The Society of American Archivist defines Archival Media as ‘resistant to deterioration or loss of quality, allowing for a long life expectancy when kept in controlled conditions’.
If we try to apply this definition to the different types of storage media currently used in the motion picture workflow as it is structured today, it is highly unlikely that we will be able to find many media that fit this definition: other than film, that is.
Whether the production in question uses hard drives, CD’s , tapes or DVDs to store their content, there is always the very real probability that a hard drive will crash, that a tape will get scratched, that the format used will be obsolete and render the information unreadable in a few years (even if the information is still intact). What good does it do to have perfectly good information that you cannot access?
Film is a very mature technology compared to “digital.” We have had a long time to learn and apply those learnings along the way in order to make products that best meet our customers’ needs. Many years of research have gone into understanding and optimizing film formulations to ensure its archival properties. Motion picture film, if properly processed and kept under recommended conditions can last for several hundred years, no other currently used storage media comes anywhere close to that. In addition, the “filing” system is very simple and does not require much maintenance. Entire productions can be stored away for many years until someone decides it is time for a re-release or a special “coming out of the vault” edition.
One key feature of film has always been the long term stability and usefulness of the images. Three factors that make this possible are: 1) the stability of the image itself; 2) the stability of the base/support; and 3) the means to extract the image/information.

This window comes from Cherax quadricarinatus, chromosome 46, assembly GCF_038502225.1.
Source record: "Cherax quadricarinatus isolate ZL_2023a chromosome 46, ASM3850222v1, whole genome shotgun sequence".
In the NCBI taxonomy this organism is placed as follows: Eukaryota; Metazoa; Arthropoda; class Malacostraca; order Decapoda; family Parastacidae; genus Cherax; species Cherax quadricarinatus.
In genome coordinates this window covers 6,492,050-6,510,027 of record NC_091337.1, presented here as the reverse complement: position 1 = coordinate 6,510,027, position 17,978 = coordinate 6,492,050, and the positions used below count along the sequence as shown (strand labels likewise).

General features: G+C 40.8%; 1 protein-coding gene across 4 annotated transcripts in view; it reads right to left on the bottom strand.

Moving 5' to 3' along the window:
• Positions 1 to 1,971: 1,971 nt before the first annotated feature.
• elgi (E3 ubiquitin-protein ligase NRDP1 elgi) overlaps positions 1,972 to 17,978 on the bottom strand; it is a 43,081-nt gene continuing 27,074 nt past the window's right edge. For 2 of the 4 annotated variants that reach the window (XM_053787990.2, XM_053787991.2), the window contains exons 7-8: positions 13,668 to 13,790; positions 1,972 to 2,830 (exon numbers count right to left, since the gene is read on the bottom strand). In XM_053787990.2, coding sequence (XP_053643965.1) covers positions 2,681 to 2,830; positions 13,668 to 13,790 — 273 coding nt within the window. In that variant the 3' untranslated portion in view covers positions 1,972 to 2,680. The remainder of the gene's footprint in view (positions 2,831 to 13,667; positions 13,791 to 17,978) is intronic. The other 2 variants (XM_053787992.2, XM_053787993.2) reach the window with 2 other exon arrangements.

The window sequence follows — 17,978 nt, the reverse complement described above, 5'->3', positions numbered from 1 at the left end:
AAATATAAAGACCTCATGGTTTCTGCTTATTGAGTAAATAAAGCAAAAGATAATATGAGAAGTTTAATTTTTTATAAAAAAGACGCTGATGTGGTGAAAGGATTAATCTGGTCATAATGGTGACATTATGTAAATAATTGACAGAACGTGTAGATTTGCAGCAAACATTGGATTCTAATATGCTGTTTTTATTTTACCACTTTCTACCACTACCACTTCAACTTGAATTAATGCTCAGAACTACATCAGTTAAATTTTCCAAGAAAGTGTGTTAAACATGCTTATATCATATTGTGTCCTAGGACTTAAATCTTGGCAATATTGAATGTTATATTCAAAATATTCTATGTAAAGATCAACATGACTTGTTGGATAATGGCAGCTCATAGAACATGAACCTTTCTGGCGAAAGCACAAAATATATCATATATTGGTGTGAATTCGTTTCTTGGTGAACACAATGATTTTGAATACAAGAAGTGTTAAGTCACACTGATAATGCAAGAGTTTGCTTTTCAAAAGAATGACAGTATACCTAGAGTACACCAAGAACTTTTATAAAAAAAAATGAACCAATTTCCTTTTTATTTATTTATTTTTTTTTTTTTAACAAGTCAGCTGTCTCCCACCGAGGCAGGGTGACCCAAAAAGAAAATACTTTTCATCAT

For well processed B&W films, the image is actually made up of metallic silver, which is VERY stable... providing Arrhenius predictions in terms of centuries. Color films use organic dyes for their images. Improvements in the dyes themselves and in the methods to incorporate these dyes into the films, have yielded large improvements in the stability of these images. Although not as stable as metallic silver, these new dyes can provide stability of many decades based on Arrhenius predictions.
The use of polyester for the film base provides a very stable material for the images. This has greatly extended the stability of films. Finally, since film images are optical (meaning what you see is what you get) it is VERY easy to see and extract the image... no complicated electronic format (that usually becomes obsolete) is needed.
For productions that originate digitally the amount of data that is generated is very large (much like me taking 15 still pictures of my daughter with my digital camera, whereas in the past I would probably have taken 2 with my film camera). The volume of data only helps compound the dilemma that follows once the production is finished and now content decisions have to be made as to what will be kept and what will not. If the ultimate intention truly is to preserve the content, then this content will likely be transferred back to film and be tucked away safely in a refrigerated vault until needed again. If the production was originated on film and the entire flow went through a traditional optical film process it is significantly easier to archive all the elements.
Furthermore, according to “The Digital Dilemma” report released back in 2007 by the Academy of Motion Picture Arts and Sciences, it costs almost 12 times more to store the digital master of a movie than it costs to keep a conventional film master. If, as mentioned before the production was originated digitally the cost of preservation becomes significantly higher especially when compared to the low cost of storing several reels of film and sound negatives from an all film production.
Not only is film the highest quality media, with the longest life expectancy and guaranteed access, in the long run, it is also the most inexpensive. So you tell me, why would you NOT choose film as your archival media?